ERIC Number: ED232241
Record Type: Non-Journal
Publication Date: 1982-Feb-26
Reference Count: N/A
The Emerging Role of the Federal Government in Public Elementary and Secondary Education in the United States.
Shannon, Thomas A.
When President Reagan took office in January 1981, the federal government had a four-fold function in public secondary and elementary education that included financing high-cost programs of overriding national significance and advancing the cause of civil rights throughout the nation. According to Reagan's "new federalism," the role of the federal government in education would allegedly stay substantially as it had been under the previous four presidents. In fact, however, such Reagan administration proposals as a 50 percent cut in the federal budget's support of school programs from 1980 to 1983 and the dismantling of the United States Department of Education suggest that Reagan's "new federalism" may merely represent a return to the "old federalism" that existed in 1917 before enactment of the United States Vocational Education and Child Nutrition Acts. The federal role in education is not likely to diminish as a result of Reagan's policies. Instead, the weight of federal involvement will be transferred increasingly from the executive branch to the legislative and judicial branches. School board members and administrators have a responsibility to communicate the importance of education as a national investment and to encourage sound partnership among federal, state, and local governments. (JBM)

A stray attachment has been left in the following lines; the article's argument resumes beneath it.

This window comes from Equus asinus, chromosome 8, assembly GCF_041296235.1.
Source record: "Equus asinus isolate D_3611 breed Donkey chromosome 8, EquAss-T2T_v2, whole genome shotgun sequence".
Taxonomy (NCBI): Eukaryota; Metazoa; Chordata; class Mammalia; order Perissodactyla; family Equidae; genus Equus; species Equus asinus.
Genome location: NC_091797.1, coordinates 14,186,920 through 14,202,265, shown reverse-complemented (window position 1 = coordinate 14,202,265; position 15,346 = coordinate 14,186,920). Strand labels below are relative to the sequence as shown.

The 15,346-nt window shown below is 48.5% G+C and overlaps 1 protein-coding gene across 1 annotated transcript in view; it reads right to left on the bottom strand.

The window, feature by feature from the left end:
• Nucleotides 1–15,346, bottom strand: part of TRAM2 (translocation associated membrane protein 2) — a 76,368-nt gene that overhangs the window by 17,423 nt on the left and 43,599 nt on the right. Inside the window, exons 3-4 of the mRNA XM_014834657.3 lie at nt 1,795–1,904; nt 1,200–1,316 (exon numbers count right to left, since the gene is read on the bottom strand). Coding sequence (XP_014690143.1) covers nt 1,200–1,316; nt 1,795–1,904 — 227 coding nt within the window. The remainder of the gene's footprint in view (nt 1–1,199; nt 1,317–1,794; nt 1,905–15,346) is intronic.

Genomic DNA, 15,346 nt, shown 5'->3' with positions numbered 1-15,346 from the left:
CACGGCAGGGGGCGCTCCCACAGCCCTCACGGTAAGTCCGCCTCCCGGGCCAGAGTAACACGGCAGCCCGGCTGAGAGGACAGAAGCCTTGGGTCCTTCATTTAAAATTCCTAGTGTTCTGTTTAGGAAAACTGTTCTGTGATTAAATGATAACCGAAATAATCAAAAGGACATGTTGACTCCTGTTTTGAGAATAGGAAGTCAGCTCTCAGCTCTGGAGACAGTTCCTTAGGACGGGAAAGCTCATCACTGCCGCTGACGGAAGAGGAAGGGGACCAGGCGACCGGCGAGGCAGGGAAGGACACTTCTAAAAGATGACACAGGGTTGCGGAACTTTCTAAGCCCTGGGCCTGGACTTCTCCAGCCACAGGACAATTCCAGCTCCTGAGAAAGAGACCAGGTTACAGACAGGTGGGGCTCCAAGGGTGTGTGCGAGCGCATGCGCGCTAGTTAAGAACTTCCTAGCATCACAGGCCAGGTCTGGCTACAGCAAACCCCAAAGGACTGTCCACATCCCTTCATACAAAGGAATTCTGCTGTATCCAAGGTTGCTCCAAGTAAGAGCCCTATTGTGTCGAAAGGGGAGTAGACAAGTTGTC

Descriptors: Administrator Role, Education Work Relationship, Educational Policy, Educational Quality, Elementary Secondary Education, Federal Courts, Federal Government, Federal Legislation, Federal Programs, Federal Regulation, Federal State Relationship, Government Role, Government School Relationship, Labor Force Development, Policy Formation, Presidents, Public Schools, School Administration
Publication Type: Opinion Papers; Reports - Evaluative; Speeches/Meeting Papers
Education Level: N/A
Authoring Institution: N/A